Marie Amar's 'conceptual photography' will all come out in the wash

They look like ghostly Rothkos – 10 uniform rectangles made up of beguiling bands of like colours. But Marie Amar doesn't use oil and canvas to create her work; rather she painstakingly collects the lint that builds up in her washing machine and layers it, according to colour, to create one-off "dust sculptures". She then photographs the wispy structures – some pinky violet, some yellowy white, depending, one imagines, on the day's load – and enlarges them into large-scale prints.

The results are strangely beautiful: barely there, smudgy spectrums made up of the stuff we normally wouldn't look twice at – fluff and fibres, dust and dirt, even microscopic particles of human skin and hair.

La Poussière (Dust) forms part of the opening exhibition at the new Brancolini Grimaldi gallery in London's Mayfair, and is the first time Amar's "conceptual photography" has been shown in the UK. Fascinated by decay, the ephemeral and things on the verge of disappearing altogether, the Parisian artist started out in the Nineties photographing imprints left by everyday objects – a watch, a shoe, a pipe, a pair of glasses – in the sand. More recently, she has photographed dead leaves, bleached of their colour and on the point of disintegration. Blown up to massive scale on a blinding white background, the extreme close-ups look as though they've been sculpted out of clay. Her last series, La Maison, saw her nosing around cobweb-strewn corners of abandoned houses, capturing their nearly empty, dusty rooms with a Vermeer-like serenity. And for the last year she's been documenting the renovation of the Art Deco Palais de la Mutualité in Paris.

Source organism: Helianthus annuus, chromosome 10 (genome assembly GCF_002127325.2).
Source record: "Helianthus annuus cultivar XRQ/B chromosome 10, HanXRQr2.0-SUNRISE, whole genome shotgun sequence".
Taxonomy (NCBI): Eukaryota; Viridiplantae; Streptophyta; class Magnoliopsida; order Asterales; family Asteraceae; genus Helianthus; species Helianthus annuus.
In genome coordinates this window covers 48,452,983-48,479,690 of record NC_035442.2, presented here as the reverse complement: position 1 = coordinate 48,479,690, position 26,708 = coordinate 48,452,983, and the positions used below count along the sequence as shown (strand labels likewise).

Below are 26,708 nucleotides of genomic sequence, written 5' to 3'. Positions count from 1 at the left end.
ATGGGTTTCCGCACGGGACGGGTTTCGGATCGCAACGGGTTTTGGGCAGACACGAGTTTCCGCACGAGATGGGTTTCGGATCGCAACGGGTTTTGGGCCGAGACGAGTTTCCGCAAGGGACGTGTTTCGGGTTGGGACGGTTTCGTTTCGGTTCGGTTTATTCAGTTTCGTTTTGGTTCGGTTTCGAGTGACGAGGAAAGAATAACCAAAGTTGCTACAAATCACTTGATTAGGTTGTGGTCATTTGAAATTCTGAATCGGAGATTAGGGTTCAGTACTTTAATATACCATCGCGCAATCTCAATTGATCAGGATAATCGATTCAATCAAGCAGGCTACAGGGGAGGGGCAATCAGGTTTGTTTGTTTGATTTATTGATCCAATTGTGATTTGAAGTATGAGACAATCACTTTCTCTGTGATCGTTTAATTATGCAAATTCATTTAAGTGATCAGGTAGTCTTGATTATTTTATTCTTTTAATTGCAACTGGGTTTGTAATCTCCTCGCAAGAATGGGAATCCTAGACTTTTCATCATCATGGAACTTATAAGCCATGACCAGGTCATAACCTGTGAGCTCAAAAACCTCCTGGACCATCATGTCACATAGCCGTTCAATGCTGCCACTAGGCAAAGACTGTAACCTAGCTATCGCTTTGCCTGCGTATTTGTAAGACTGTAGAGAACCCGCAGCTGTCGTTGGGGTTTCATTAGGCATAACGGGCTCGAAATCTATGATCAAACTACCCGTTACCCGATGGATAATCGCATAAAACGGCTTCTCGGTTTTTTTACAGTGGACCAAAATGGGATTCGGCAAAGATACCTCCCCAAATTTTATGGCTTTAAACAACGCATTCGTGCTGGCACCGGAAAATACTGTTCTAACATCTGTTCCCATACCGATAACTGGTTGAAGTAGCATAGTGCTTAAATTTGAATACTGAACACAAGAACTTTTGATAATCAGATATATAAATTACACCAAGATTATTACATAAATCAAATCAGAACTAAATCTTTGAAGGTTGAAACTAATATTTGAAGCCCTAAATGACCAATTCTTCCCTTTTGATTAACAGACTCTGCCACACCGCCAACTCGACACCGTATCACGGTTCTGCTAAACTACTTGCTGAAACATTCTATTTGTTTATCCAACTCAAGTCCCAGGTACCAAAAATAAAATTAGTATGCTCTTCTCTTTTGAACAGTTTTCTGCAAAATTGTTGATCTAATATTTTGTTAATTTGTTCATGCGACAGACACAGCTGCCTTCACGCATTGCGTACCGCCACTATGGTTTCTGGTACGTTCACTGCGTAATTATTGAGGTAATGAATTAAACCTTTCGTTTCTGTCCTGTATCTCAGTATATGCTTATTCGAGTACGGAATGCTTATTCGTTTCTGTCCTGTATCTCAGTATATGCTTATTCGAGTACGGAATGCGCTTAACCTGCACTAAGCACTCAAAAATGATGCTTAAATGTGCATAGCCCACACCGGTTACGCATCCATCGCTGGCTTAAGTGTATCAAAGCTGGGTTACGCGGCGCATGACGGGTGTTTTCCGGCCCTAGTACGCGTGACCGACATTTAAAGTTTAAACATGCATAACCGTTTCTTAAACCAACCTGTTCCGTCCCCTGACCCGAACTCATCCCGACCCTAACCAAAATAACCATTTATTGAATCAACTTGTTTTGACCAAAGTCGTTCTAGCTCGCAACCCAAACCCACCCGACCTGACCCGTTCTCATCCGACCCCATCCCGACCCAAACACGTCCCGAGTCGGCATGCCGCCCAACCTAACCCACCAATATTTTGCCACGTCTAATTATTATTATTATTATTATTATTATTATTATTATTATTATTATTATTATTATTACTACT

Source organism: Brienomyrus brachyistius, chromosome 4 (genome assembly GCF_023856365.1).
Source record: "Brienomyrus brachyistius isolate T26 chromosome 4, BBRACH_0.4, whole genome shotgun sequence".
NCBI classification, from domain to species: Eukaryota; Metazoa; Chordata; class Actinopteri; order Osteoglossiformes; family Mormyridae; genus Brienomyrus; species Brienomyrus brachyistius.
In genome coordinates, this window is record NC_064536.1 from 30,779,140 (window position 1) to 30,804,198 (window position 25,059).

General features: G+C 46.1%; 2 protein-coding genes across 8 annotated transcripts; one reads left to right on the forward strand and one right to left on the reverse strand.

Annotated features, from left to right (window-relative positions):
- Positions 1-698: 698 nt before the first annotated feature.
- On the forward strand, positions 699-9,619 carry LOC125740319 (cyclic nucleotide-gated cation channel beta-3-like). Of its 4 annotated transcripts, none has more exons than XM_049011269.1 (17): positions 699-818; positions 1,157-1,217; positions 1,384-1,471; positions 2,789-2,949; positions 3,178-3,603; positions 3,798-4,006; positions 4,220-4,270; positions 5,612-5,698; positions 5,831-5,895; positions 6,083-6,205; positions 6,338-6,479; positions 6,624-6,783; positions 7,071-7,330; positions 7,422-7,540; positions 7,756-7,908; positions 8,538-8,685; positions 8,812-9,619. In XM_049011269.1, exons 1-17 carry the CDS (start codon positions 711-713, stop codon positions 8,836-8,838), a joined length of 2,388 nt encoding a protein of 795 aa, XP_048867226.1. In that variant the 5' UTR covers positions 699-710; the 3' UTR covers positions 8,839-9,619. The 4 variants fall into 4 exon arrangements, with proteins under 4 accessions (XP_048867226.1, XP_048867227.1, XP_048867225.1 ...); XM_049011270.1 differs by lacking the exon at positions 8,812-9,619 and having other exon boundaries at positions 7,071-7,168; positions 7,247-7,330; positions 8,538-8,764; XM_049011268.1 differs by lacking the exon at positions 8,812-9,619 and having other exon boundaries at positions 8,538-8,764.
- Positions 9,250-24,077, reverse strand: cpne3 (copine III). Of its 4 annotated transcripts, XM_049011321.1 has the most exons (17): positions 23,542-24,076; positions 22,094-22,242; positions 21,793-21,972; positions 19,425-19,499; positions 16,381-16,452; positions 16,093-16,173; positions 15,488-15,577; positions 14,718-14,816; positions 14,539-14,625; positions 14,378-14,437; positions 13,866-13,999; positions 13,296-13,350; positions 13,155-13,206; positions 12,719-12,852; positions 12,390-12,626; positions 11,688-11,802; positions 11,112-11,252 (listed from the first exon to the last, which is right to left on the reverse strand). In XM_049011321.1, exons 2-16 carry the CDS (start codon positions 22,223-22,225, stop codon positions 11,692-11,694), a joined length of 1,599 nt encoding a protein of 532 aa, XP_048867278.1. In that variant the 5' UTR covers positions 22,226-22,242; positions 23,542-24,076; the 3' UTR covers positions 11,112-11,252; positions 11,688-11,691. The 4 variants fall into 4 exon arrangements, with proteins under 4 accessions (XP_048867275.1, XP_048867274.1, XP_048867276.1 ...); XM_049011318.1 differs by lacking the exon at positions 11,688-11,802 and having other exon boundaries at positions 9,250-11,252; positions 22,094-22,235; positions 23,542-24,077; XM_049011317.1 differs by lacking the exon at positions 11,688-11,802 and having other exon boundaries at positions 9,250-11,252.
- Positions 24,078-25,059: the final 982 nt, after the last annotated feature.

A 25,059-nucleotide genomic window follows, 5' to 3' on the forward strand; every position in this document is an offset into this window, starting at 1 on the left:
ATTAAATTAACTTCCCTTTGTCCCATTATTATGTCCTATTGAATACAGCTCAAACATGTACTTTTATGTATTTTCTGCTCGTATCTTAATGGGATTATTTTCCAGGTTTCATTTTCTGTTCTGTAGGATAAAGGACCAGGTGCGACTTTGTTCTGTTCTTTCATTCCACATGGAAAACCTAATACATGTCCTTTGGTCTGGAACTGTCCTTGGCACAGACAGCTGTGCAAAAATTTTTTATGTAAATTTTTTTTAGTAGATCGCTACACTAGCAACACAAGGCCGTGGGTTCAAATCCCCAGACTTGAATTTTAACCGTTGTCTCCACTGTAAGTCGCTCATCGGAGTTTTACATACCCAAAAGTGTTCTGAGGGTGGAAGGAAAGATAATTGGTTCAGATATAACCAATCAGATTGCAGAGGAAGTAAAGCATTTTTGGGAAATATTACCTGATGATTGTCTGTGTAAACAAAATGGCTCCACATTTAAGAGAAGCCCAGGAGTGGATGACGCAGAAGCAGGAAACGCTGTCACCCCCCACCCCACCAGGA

Finding beauty in unlikely places excites Amar. Dust plays with this contradiction, turning the waste products of the human desire for cleanliness into fine art to be hung on a pristine white wall.

"The material I extract from the washing machine is something between humans and technology. Today we use machines for everything. Rather than resisting this, what can we get from it, positively and culturally?" asks the artist. "My work is like a weed pushing through in a dead garden. Suddenly something is growing out of the dust. And it's not dead anymore." The messy aftermath of one red sock in a whites wash will never look quite the same.

Brancolini Grimaldi, London W1 (www.brancolinigrimaldi.com) 8 April to 21 May

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